Cloud, mobile devices complicate identity and access management, says analyst

These two trends have changed the security environment for enterprises, he noted. “The challenges are about identity management – authenticating users and figuring out what they have access to in the cloud. And the other challenge is, where are they coming from and how can we make sure those devices stay secure or at least in compliance?” Diodati told Infosecurity.

The consumerization of IT, which involves the use of personal devices such as smartphones in the workplace, poses new security risks, the analyst noted. For example, “it is really hard to do smart card authentication for a non-managed device. If you look at an iPad, there isn’t a place to plug in a smart card….So how can you make that stuff work? Because you don’t own it, your options for securing that device become much more limited”, he said.

Access control can help improve the security challenges posed by the shift to the cloud and the consumerization of IT. “Every system should have access control, which helps answer the question of who has access to what”, he said.

When access control was on-premise, it was much easier to integrate the mechanism enterprise-wide so that companies could implement a consistent access rights policy, Diodati said.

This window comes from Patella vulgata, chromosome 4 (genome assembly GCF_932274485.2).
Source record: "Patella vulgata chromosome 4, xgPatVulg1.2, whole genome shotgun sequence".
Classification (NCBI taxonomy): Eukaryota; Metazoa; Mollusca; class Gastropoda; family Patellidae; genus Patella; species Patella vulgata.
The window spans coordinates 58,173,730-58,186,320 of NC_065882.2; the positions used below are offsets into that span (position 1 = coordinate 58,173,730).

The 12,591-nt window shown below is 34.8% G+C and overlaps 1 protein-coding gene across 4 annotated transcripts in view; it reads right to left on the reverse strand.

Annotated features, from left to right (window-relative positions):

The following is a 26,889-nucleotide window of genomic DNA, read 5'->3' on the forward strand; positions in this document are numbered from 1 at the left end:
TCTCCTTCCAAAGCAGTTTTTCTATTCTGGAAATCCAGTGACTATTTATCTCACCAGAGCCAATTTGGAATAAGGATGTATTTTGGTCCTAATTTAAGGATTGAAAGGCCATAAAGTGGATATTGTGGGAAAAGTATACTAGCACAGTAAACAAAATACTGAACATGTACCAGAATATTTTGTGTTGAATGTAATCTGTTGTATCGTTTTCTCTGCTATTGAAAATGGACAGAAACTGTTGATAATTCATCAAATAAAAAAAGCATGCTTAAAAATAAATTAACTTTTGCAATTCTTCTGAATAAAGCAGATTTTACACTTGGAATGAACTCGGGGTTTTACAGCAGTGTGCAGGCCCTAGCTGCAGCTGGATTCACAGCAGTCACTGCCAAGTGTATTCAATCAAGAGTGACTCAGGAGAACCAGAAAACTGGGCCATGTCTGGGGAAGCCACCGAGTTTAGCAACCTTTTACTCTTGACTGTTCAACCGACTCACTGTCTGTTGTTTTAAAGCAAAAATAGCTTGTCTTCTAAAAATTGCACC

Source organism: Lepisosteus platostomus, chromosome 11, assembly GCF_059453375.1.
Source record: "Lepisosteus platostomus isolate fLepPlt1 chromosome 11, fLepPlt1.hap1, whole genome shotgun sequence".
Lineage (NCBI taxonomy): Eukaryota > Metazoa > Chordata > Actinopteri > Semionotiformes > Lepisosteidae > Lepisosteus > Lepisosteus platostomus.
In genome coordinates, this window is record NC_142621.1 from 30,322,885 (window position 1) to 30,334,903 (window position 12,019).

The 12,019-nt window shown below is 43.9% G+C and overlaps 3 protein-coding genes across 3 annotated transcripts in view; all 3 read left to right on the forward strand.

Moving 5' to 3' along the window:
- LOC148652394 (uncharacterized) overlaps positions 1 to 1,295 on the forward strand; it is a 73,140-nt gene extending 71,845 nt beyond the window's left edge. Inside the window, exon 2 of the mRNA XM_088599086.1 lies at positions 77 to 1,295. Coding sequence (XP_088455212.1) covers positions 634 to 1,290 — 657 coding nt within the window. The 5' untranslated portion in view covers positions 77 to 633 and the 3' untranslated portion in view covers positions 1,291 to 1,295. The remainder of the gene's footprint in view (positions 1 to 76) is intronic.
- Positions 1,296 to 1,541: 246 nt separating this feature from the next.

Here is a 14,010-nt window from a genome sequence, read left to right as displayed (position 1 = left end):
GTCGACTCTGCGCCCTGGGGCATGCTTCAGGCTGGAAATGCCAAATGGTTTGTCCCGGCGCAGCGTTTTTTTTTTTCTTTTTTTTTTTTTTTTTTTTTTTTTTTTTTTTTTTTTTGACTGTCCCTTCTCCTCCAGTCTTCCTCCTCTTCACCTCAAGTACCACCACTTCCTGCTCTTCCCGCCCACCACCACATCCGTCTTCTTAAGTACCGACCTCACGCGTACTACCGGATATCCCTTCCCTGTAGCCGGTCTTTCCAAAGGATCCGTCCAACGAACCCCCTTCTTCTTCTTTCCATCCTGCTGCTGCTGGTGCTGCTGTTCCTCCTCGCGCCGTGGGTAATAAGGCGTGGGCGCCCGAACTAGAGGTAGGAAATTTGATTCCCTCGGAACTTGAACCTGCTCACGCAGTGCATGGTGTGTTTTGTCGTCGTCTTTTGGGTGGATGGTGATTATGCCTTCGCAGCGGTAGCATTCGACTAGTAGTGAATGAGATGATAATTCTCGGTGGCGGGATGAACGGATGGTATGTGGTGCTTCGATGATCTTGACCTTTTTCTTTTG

With cloud services, companies cannot install access control software at the cloud provider’s location. “You don’t actually control Google Apps but you need a way to harmonize it with what you have. That means having external connectivity to Google, being able to take out the information from Google, being able to make sense of it, and being able to make changes to it. It is a little more challenging because you don’t own Google’s system. You have to play by Google’s rules when configuring the system”, he noted.

One company that is providing a way for companies to control access in the cloud environment is Centrify. The company’s identity and access management products enable organizations to control, secure, and audit access to cross-platform systems and applications using Active Directory.

“Many organizations are facing a Catch-22 when it comes to migrating applications to the cloud”, said David McNeely, director of product management for Centrify. "They get the biggest ROI [return on investment] by migrating to the cloud their business-critical apps that need to scale rapidly and on-demand. But these are precisely the applications that need the tightest security and access controls”, he added.

Centrify explained that when CloudTools are enabled for a newly provisioned Linux server in the cloud, they secure the root account, lock down the server, and join it to the customer's on-premises Active Directory domain. As a result, only administrators defined by the licensor of the server, and not the cloud service provider, have access to and control over the server. All access to the server is provided through Active Directory credentials, enabling server activity to be associated with a specific user. Similarly, when a server is terminated from a hosted service, it can automatically be removed from Active Directory.

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